As a voice actor, you have a lot on your plate already. Setting up your recording space, tracking down auditions, client outreach, invoicing – not to mention the actual voiceover work itself. Do you need to pile on an audio engineering degree too?
When it comes to whether voice actors also need audio engineering skills, it’s a yes and no equation.
Mostly no, a little bit yes. Don’t worry, I’ll explain.
There’s no need for voice actors to go to audio engineering school. But you do need to have a reasonable understanding of your recording space and your DAW.
What is a DAW?
A DAW is a digital audio workstation. That’s the software you use to record your sound files to your computer – and then edit them.
There are a lot of both paid and free DAWs. Reaper, Reason, Logic Pro, Audacity, Pro Tools, GarageBand and Adobe Audition are just a few of the many options out there for voice actors.
Beginner Voice Actors Don’t Need the BEST DAW Ever (Most Pros Don’t Either)
When you’re just starting out, many DAWs are straight-up overkill.
Let’s use Avid Pro Tools to illustrate the point.
- Pro Tools is an excellent, feature loaded recording software, and is an industry standard in professional recording studios and movie post production houses. It’s the pinnacle.
- Accordingly, the license to use it is fairly expensive.
- And it’s SO feature loaded that trying to use it without a baseline knowledge of how a DAW works might be confusing – and getting up to speed on it could become another (unnecessary) hurdle to starting your voice acting business in earnest.
- If you want to become a professional audio engineer, it’s required learning.
- If you want to become a working voice actor, it is not.
Most of what you’ll be doing when you record and edit your voiceover auditions and paid VO work will be setting a good level – and hitting the record icon. And you’ll be exporting MP3 or WAV files to send to casting directors or clients.
That can be done on any DAW.
You don’t need the exact software audio engineers use to record Daft Punk albums and craft intricate sound design for feature films to complete those simple VO related tasks.
I’ll be straight, Pro Tools is a fantastic piece of software to add to your VO toolkit. And once you’re working and making money as a voice actor, you may want to consider upgrading. But, let’s be real, most working professional voice actors can get away with using fairly basic software too.
Voice Actors Shouldn’t Heavily Compress or EQ Their Audition Files
Solid EQ and compression are two of the many processes used in making broadcast commercials, audiobooks, animation and radio promos sound as good as they do.
But voice actors should leave the lion’s share of any equalization and compression off their audition submission files.
This is for a number of reasons. But the two main reasons are:
- Your potential clients want to hear what your voice sounds like in your recording space. They’re looking to hear what it will sound like if they hire you for a live directed voiceover session.
- Those clients have their own audio engineers they are paying to professionally edit, equalize and compress your voice files if you book the job. And no matter how good you are – they are better.
Focus on the quality of your read first and foremost. If you send an audition that shows mastery of the script, the clients will book you. And they will have their own audio engineer who will make your voice files commercial ready.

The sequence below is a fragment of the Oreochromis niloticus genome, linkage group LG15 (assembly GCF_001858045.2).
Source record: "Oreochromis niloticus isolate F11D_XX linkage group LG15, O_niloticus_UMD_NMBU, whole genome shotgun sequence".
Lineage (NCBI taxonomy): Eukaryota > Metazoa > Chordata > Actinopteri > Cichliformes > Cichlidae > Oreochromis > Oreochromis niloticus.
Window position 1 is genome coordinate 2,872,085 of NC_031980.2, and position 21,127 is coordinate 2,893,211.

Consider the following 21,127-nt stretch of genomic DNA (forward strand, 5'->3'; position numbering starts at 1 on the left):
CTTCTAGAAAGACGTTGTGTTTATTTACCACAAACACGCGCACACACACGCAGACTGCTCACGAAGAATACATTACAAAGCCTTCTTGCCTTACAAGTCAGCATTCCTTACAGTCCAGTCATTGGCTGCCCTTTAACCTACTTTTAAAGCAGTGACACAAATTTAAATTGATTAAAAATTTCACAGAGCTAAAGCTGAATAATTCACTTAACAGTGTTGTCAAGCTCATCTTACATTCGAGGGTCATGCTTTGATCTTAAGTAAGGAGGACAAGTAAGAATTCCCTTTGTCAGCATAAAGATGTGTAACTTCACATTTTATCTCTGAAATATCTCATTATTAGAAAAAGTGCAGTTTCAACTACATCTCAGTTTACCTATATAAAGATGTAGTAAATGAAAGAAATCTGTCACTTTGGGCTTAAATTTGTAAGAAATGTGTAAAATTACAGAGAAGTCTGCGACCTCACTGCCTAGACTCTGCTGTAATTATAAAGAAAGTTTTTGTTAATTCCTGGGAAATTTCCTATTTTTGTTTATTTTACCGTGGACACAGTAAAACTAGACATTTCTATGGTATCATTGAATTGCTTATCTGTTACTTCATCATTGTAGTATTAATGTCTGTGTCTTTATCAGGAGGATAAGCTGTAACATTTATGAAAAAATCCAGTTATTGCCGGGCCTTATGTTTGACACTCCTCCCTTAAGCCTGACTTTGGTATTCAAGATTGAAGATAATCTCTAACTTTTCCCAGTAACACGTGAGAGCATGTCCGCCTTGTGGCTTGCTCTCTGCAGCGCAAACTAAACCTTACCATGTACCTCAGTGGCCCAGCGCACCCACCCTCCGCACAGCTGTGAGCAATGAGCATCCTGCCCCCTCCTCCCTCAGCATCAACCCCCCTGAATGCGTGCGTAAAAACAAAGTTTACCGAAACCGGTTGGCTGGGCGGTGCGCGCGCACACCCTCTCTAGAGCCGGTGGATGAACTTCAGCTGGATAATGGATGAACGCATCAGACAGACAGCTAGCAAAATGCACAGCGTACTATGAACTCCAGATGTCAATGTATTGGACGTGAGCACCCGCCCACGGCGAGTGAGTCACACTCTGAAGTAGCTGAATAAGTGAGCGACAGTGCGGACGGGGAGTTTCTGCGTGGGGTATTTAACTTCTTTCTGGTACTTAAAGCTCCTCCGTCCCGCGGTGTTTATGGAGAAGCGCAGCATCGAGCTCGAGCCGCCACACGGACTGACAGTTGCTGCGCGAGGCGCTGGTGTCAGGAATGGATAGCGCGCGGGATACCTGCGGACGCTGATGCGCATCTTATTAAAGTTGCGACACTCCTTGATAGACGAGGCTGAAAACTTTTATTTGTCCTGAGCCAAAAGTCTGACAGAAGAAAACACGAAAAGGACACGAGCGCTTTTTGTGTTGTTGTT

What Beginners Should Focus on Instead
- The art of voice acting: Yes, voice over is an art. If all voice actors had to do was read words off a page into a microphone, way more people would be good at it. But it’s also a skill you can improve upon with hard work. Practice and you WILL get better!
- Your recording space: I don’t want to beat a dead horse here, but your recording space matters (maybe more than your microphone).
- Mic placement: Understanding the polar pattern of your microphone can help you line up in front of it so you’re getting the best sound possible. Proper distance counts as well. You don’t need an audio engineering degree to figure this out. Test different placements out (including offsetting your mic so it’s angled) until you find the sweet spot for your particular microphone.
Start Your Career as a Voice Actor
Voice Over: The Ultimate Beginner’s Guide
If you want to learn all about the important stuff to know when just starting out as a voice actor, check out my course for beginners.
* Of Course There Are Exceptions
Listen, I’m not trying to talk you out of learning a new skill. Audio engineering is exciting – and having a working knowledge of that stuff will be an asset in the long run.
Important to consider: there are definitely experienced voice actors who can market themselves as a one-stop-shop for voiceover and post-production because of their skills in both realms.
I’m simply saying to beginners: you’ve got enough on your plate at the start of your career. Get the actual voice acting portion down cold before you worry about mastering your audio engineering skills.
And check out these other things beginner voice actors should know about:
- The One Thing Successful Voice Over Artists All Have in Common
- 6 Simple Voice Acting Tips
- A Day In The Life of a Voice Actor
Plus, gear reviews for voice actors:
- Focusrite Scarlett 2i2 Audio Interface Review
- Sennheiser MKH 416 Microphone Review
- Sony MDR 7506 Headphones Review
Curious about how to start your voice acting career? Want to learn more about voice acting and the things beginners should know about the voice over industry? It’s more than just having a great voice. Bring your natural talent and check out this voice over training course for beginners!